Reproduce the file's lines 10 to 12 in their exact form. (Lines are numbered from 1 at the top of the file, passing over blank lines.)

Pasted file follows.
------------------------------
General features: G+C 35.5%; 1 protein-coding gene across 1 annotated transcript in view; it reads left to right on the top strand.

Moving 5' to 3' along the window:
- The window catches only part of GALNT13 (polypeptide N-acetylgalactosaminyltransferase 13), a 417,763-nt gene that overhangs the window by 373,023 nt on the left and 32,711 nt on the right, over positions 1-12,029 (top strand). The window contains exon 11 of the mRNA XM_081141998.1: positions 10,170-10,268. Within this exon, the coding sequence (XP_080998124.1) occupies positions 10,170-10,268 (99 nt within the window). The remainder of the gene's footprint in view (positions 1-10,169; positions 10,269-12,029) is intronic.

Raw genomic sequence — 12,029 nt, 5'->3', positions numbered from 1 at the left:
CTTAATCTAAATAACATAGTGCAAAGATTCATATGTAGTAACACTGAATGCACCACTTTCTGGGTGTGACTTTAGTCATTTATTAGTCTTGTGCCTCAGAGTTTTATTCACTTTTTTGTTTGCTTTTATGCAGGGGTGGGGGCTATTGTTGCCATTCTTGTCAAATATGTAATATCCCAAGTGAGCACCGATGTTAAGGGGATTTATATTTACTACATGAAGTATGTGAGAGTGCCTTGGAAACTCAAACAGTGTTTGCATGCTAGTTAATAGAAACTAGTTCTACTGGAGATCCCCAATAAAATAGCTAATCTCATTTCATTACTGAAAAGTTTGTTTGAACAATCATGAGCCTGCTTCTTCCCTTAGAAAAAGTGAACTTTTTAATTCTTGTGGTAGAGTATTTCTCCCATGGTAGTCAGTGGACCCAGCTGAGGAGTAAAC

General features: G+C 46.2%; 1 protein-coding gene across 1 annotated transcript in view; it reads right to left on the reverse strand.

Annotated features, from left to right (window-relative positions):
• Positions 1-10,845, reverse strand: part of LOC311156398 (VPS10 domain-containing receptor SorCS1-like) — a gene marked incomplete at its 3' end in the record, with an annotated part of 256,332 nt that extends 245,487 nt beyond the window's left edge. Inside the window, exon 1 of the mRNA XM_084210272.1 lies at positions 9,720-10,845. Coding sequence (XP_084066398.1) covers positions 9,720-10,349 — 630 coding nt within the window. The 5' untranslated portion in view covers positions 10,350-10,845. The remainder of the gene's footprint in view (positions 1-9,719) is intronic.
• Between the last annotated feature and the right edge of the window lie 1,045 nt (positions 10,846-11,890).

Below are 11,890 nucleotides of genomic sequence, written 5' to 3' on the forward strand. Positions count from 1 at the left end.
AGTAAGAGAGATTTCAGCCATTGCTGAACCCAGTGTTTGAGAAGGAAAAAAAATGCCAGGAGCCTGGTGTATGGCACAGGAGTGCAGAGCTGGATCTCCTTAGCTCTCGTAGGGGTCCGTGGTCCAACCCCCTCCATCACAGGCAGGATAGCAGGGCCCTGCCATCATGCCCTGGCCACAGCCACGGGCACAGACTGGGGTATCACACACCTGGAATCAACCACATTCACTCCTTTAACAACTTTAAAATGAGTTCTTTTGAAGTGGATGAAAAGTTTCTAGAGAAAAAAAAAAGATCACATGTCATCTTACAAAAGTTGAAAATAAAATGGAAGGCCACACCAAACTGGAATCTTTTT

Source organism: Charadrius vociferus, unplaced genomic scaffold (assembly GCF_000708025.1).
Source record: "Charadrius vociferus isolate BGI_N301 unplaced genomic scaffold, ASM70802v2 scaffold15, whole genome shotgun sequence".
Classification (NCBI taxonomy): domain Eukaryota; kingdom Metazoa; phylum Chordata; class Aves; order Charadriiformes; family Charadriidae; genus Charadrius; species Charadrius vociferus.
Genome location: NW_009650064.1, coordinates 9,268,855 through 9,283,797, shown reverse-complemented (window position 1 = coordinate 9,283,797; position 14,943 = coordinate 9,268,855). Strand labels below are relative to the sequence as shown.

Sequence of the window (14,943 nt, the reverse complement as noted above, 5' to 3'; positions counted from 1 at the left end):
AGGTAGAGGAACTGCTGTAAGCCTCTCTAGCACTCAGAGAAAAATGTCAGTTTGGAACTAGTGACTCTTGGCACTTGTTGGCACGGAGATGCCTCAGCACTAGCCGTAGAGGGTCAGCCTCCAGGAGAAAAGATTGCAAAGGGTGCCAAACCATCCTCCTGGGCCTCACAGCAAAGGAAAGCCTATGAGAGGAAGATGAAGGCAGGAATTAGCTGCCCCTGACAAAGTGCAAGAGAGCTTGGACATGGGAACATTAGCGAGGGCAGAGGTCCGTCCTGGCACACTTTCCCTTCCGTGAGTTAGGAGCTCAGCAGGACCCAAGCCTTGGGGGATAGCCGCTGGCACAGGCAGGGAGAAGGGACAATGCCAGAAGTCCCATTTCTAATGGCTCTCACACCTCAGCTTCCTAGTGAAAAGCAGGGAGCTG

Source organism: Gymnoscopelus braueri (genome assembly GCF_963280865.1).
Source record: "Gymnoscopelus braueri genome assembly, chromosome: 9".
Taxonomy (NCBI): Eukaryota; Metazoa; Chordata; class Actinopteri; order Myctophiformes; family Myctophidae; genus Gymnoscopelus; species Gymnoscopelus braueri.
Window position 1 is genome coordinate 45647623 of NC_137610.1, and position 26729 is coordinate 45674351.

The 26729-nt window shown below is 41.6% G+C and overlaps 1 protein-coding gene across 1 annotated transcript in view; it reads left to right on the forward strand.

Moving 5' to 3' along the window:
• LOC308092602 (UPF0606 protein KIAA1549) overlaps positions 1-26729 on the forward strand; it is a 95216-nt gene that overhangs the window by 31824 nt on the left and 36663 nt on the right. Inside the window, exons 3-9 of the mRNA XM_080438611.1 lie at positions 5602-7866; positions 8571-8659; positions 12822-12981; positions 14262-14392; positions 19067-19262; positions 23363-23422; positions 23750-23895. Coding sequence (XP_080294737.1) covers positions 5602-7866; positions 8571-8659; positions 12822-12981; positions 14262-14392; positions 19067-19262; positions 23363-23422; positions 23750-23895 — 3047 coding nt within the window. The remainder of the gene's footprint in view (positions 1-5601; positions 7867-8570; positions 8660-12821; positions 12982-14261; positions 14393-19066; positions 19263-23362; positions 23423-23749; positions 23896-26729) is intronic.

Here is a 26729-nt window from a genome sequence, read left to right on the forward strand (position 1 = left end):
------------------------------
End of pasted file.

Below are 11,890 nucleotides of genomic sequence, written 5' to 3' on the forward strand. Positions count from 1 at the left end.
AGTAAGAGAGATTTCAGCCATTGCTGAACCCAGTGTTTGAGAAGGAAAAAAAATGCCAGGAGCCTGGTGTATGGCACAGGAGTGCAGAGCTGGATCTCCTTAGCTCTCGTAGGGGTCCGTGGTCCAACCCCCTCCATCACAGGCAGGATAGCAGGGCCCTGCCATCATGCCCTGGCCACAGCCACGGGCACAGACTGGGGTATCACACACCTGGAATCAACCACATTCACTCCTTTAACAACTTTAAAATGAGTTCTTTTGAAGTGGATGAAAAGTTTCTAGAGAAAAAAAAAAGATCACATGTCATCTTACAAAAGTTGAAAATAAAATGGAAGGCCACACCAAACTGGAATCTTTTT

Source organism: Charadrius vociferus, unplaced genomic scaffold (assembly GCF_000708025.1).